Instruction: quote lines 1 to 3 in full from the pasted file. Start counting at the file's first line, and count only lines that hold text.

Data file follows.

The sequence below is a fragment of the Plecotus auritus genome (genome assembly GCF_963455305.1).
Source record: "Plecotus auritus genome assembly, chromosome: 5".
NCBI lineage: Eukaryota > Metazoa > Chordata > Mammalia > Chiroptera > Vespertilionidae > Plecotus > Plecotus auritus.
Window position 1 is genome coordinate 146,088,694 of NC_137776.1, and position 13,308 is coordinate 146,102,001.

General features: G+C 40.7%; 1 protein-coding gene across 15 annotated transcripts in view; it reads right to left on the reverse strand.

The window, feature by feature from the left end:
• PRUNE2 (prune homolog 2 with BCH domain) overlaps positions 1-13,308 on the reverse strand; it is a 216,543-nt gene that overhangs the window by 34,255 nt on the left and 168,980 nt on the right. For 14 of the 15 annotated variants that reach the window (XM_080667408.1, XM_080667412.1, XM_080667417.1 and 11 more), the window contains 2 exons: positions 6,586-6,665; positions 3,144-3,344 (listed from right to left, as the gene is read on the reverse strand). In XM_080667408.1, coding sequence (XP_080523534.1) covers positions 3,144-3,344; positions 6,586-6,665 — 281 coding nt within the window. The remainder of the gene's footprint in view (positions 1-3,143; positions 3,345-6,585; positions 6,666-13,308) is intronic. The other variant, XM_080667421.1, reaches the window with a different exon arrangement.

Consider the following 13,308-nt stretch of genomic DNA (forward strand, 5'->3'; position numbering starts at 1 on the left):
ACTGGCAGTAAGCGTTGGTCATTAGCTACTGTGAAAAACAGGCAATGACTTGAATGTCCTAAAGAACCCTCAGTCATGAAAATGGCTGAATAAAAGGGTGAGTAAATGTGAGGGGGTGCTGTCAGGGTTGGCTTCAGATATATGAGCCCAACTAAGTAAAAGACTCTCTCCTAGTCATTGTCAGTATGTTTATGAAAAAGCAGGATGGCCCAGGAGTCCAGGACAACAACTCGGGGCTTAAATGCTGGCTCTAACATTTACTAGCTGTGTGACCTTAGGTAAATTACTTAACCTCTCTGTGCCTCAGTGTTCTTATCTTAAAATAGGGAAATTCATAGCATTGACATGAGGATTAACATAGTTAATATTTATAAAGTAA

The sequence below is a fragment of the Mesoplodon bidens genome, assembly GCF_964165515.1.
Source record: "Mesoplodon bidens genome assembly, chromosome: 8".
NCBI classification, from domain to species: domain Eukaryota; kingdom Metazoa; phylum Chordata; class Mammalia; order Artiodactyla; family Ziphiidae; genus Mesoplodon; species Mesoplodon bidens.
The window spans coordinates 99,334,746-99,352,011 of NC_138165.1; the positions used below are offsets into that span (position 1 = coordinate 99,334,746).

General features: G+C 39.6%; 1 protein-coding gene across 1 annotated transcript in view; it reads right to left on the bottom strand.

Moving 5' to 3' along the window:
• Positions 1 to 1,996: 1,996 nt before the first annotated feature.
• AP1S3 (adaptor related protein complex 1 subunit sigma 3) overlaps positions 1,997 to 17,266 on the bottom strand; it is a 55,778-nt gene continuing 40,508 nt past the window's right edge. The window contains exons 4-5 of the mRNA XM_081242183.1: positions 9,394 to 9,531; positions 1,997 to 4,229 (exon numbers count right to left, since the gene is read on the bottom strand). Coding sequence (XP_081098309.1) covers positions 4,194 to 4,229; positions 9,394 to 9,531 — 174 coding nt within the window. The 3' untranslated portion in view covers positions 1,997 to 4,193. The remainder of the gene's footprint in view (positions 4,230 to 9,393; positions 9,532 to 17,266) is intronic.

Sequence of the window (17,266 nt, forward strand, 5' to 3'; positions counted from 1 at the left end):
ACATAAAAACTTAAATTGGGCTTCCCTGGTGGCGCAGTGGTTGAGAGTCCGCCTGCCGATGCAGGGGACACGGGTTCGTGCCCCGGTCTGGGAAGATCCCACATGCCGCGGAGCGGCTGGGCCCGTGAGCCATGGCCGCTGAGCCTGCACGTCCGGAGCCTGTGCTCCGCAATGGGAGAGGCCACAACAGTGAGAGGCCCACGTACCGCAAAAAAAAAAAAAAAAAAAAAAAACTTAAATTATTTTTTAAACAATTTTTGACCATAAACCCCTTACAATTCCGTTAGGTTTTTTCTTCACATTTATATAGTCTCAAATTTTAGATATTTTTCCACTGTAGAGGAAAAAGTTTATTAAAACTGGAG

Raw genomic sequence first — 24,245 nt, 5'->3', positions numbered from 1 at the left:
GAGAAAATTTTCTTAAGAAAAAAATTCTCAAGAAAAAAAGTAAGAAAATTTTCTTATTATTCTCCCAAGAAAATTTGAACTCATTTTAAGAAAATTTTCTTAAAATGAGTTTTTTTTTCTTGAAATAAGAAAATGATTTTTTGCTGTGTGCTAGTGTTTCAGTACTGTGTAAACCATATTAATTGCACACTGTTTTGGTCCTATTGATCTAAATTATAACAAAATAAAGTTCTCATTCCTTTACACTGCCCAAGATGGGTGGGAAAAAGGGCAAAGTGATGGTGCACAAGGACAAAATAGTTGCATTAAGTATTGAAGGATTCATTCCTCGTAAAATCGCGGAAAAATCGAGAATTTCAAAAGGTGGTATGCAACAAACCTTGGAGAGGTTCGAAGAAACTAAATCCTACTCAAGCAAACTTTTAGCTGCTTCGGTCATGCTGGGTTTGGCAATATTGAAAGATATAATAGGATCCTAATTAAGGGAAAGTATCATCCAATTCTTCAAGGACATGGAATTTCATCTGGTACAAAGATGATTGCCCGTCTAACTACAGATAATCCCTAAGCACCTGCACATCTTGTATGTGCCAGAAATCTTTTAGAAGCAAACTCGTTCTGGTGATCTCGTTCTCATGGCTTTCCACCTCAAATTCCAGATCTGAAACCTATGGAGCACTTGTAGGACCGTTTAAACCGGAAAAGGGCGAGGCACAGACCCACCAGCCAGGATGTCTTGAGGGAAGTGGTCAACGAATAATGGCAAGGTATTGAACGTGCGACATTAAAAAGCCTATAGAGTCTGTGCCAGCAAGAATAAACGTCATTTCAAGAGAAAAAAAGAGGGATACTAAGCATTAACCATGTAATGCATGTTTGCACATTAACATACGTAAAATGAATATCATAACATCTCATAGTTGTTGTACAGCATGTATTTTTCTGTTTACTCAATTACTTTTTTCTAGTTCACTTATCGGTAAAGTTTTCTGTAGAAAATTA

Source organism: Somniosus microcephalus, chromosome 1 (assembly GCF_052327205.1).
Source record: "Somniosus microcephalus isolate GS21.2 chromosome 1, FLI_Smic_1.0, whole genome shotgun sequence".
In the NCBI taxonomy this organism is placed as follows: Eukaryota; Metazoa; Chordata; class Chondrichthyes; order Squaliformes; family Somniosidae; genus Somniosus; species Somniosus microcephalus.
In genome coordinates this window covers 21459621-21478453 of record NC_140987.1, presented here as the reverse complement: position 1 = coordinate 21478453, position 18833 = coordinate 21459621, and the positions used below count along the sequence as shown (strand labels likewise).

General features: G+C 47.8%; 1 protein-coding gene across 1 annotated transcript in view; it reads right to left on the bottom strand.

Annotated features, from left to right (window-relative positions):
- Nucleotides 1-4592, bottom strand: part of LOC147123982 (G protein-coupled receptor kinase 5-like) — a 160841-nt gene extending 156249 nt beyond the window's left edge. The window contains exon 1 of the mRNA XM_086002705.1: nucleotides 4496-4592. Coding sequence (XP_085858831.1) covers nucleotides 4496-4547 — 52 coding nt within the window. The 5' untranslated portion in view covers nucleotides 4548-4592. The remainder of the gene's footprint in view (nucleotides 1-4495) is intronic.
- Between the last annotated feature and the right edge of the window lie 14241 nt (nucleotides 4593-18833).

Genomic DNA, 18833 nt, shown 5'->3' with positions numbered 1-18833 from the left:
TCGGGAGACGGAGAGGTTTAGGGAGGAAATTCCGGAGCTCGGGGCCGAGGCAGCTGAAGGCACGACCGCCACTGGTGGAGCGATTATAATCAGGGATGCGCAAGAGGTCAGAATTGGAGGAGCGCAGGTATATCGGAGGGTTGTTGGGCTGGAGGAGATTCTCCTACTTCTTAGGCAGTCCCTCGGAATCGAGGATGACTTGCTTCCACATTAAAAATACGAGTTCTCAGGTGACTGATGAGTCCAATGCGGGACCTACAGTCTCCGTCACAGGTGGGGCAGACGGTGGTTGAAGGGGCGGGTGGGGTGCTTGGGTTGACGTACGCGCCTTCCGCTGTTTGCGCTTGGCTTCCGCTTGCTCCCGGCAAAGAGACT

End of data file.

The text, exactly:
The sequence below is a fragment of the Plecotus auritus genome (genome assembly GCF_963455305.1).
Source record: "Plecotus auritus genome assembly, chromosome: 5".
NCBI lineage: Eukaryota > Metazoa > Chordata > Mammalia > Chiroptera > Vespertilionidae > Plecotus > Plecotus auritus.